Timetables of African-American History: A Chronology of the Most Important People and Events in African-American History

Front Cover
Simon and Schuster, Jan 19, 1996 - History - 400 pages
1 Review
From the first African communities in North America to the days of slavery, from the aesthetic achievements of the Harlem Renaissance to the political triumphs of the civil rights movement, from Harriet Tubman's creation of the Underground Railroad to the election of Carol Moseley Braun -- the first black woman senator -- in 1992, this comprehensive book illuminates African Americans both famous and little known.

Thousands of entries document historical moments, laws and legal actions, and noteworthy events in the areas of religion, the arts, sports, education, and science and technology. The varied accomplishments of black Americans come to life in brief profiles of Louis Armstrong, Salt-N-Pepa, Zora Neale Hurston, James Baldwin, Joe Louis, Wilma Rudolph, Paul Robeson, General Colin Powell, and hundreds of others.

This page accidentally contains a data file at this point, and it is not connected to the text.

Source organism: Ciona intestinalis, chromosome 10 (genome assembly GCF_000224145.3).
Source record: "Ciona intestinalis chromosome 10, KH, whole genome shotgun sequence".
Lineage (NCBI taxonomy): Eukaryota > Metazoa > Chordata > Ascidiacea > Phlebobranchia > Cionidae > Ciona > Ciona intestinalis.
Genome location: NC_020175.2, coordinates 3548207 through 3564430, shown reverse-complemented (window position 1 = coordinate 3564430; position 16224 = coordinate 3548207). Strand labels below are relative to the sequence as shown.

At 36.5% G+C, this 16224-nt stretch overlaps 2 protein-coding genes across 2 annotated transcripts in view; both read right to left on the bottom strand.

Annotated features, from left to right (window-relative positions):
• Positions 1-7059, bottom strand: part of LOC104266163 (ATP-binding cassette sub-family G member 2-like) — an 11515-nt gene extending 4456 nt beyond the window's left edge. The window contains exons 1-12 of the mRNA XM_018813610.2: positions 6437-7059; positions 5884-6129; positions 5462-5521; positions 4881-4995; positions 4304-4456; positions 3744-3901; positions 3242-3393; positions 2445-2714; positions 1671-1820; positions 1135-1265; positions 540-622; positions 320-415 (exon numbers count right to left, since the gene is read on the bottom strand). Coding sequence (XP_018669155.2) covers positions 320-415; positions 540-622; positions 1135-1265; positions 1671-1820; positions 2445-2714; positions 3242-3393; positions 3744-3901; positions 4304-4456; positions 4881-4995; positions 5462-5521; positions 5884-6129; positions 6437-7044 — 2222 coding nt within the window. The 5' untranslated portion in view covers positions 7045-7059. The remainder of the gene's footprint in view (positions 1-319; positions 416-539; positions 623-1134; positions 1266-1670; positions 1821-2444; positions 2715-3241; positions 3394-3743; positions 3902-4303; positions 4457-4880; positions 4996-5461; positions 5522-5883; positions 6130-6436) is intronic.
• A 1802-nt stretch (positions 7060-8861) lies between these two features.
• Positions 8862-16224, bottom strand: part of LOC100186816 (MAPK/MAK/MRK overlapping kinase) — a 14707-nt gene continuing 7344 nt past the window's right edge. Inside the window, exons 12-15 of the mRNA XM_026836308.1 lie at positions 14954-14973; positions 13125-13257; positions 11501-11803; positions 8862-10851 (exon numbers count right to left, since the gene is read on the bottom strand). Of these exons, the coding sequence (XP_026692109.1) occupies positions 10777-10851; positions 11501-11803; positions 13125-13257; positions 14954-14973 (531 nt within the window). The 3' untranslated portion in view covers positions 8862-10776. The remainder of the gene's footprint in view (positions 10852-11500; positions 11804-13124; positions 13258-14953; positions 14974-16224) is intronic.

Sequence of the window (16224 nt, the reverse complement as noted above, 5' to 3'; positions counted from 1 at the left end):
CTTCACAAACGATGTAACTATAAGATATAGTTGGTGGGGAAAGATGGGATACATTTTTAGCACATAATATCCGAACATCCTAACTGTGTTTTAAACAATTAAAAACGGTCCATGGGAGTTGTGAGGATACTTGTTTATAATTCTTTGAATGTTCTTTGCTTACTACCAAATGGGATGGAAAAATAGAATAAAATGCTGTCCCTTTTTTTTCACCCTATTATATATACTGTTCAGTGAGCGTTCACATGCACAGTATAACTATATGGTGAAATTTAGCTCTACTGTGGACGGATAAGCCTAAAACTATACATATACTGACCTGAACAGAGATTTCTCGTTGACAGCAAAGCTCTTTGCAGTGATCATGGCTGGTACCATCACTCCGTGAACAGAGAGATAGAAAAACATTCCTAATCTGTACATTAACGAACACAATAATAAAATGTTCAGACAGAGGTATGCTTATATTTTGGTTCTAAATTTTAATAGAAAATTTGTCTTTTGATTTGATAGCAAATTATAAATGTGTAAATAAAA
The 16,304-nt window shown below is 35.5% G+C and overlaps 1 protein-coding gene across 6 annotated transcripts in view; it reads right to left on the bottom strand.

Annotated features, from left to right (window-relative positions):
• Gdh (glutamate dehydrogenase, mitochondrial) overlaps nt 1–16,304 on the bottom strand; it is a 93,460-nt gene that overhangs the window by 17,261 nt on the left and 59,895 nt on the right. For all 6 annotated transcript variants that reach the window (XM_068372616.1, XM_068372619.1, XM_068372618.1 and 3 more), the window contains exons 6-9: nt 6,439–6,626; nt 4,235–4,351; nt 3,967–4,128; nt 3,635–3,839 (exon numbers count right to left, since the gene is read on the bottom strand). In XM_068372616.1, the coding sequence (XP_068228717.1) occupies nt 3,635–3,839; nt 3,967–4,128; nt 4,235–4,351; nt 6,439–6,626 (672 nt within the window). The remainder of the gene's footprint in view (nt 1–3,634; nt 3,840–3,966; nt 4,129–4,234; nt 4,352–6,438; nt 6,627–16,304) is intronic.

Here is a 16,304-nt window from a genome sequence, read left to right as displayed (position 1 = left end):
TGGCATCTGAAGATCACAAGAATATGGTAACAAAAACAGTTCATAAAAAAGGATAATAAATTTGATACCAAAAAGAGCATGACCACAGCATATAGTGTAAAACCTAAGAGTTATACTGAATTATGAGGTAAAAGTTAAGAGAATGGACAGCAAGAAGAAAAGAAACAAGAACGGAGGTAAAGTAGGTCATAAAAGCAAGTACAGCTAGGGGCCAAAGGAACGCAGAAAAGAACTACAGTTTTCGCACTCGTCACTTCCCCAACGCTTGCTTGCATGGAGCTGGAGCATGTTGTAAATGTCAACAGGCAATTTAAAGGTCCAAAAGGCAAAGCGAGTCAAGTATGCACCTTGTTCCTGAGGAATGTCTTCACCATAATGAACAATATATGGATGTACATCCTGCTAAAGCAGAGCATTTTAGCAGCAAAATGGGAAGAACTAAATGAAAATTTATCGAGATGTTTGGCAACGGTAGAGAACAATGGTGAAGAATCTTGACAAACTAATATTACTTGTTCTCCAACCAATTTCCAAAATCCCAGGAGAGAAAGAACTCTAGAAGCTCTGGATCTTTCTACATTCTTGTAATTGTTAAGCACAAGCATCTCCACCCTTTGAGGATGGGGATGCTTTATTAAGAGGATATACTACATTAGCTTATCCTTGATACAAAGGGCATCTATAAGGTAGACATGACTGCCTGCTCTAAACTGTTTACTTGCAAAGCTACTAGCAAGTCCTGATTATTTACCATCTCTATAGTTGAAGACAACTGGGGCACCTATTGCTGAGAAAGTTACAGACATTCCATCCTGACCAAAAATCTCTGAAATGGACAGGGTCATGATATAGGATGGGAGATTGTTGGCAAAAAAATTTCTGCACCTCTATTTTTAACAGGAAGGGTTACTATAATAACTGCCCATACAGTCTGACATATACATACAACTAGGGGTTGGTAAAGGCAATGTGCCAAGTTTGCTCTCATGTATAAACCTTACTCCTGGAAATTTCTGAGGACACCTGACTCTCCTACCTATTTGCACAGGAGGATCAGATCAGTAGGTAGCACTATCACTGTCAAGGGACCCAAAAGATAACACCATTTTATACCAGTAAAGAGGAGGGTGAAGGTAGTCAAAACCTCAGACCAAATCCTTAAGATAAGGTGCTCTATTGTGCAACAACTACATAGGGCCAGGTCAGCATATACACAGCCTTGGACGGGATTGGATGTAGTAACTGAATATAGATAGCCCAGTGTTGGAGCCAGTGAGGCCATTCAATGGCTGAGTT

What people are saying - Write a review

The timetables of African-Amerian history: a chronology of the most important people and events in African-American history

User Review  - Not Available - Book Verdict

This addition to the "Simon and Schuster Timetables" reference series is in the now-familiar format of years subdivided by field of endeavor, enabling the researcher to see how the accomplishments of ... Read full review

User Review - Flag as inappropriate

p. 25 CPT Clarks Regiment trumpeter-a black man.

Selected pages

Contents

Section 1
63
Section 2
83
Section 3
85
Section 4
95
Section 5
117
Section 6
129
Section 7
143
Section 8
147
Section 13
171
Section 14
177
Section 15
205
Section 16
211
Section 17
238
Section 18
240
Section 19
283
Section 20
301

Section 9
151
Section 10
155
Section 11
161
Section 12
167
Section 21
331
Section 22
335
Copyright

Other editions - View all

Common terms and phrases

About the author (1996)

Harley is an Associate Professor of Afro-American Studies and History at the University of Maryland in College Park.

Bibliographic information